Breaking the Surface
Rebecca Langham © 2020
All Rights Reserved
Lydia wanted so badly to pace, to burn away her fear one exaggerated step at a time, but there was nowhere to go, no floor space to haunt. The Camp had been a sanctuary for them all, keeping her friends safe from unwanted attention since they’d taken their first steps as free people, but now it suffocated her. It may have been off-the-grid, but the complex was also small. Too small.
Given the number of people in the control room, she had to settle for crossing her arms over her stomach and gritting her teeth. But even then, she couldn’t silence the dissenting voice in her head. Something wasn’t right. Why would the United Earth Alliance be demanding a meeting so forcefully?
The UEA had been quiet in the two weeks since the Outsiders relocated from the colonies, granting an eerie yet welcome period of radio silence. Now they’d not only made contact, but threatened legal action if Alessia and the Green Hats didn’t acquiesce to an immediate communication with one of the government’s top advisers.
Lydia’s stomach churned.
As though reading her thoughts, Alessia slid her hand into Lydia’s and squeezed her fingers. Lydia forced a weak smile as she turned. “I don’t trust them.”
Alessia’s face—which, more than ever, reminded Lydia of a finely carved alabaster statue— softened.
“Of course not,” she replied, her tone sympathetic yet firm. “But it may not be wise to ignore the request. This could be nothing more than an administrative issue and I don’t want to invite trouble, not so soon after the release.”
“I don’t think you can ignore it, Ly-dee.” Helen swivelled gently in an office chair, forearms resting on her thighs as she considered her daughter. After all those years without Helen’s presence, hearing that fruity voice still managed to surprise her from time to time. Lydia had believed her mother to be dead for years. Finding out she hadn’t died, but rather become a kind of political hacker, was unsettling to say the least.
Life had changed so much in the last nine months. Alessia did not remain trapped beneath the ground, and Helen had re-emerged from the void.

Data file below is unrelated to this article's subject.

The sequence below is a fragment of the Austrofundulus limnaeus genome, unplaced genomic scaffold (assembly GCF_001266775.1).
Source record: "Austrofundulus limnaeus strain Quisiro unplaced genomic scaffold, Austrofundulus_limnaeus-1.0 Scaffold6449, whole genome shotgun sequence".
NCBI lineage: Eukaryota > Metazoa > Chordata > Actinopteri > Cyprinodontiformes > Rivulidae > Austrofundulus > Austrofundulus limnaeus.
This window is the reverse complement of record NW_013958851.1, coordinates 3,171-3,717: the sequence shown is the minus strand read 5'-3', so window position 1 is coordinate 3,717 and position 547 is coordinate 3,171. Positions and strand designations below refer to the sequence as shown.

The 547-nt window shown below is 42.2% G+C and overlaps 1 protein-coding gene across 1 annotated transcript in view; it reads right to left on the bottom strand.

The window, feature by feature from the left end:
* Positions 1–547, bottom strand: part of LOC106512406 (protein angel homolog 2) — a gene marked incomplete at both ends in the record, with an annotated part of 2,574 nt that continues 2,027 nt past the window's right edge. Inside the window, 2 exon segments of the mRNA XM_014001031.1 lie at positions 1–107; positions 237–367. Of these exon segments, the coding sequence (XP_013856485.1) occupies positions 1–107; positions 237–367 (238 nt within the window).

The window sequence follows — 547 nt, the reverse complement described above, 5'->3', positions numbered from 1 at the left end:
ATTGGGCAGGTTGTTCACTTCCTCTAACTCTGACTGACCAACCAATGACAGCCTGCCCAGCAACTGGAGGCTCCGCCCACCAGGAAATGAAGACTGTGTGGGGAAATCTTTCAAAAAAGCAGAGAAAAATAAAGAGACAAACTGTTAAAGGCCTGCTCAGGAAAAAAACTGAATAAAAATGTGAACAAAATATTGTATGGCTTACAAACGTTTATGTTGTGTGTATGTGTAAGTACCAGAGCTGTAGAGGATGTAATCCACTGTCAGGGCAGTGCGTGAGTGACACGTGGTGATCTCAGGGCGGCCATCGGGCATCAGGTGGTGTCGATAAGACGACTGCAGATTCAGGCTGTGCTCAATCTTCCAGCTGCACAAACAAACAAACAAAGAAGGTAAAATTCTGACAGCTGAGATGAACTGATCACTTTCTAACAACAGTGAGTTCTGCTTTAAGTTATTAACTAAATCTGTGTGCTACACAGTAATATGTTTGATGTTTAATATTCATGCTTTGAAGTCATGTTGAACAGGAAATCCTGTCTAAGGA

No longer living with her politician father, even Lydia had been partially freed from the web of her old insecurities and frustrations. Sometimes though, it seemed like those frustrations had dissolved only to be replaced by a whole slew of new concerns. It had been a lot to process.
Helen sighed, a little too dramatically. She reached for a cup of tea she’d left cooling on a nearby bench and cradled it between her hands. “We knew they’d get their claws back in sooner or later.”
“Two weeks,” Lydia huffed. “They only waited two weeks. Please can’t we refuse?” The frustration in her voice exposed Lydia’s raw emotional state in a way she wasn’t comfortable with. Until recently, she’d worked hard to present a subdued version of her thoughts to the outside world. With such a prominent father, she’d had to if she had any hope of protecting herself from those who sought to exploit her. Whether it be to splash her personal life about the goss-channels, or to pressure her to influence her father regarding some political issue or another, there had been no shortage of people trying to use Lydia. It had been a kind of self-preservation to surround herself in the dark veil she’d become enveloped in, making it harder for people to really see her. But then Alessia had burst into her life, a quiet yet powerful blaze of light.
Alessia and the other Outsiders had reached right into her and reawakened feelings and sensations she’d muted long ago.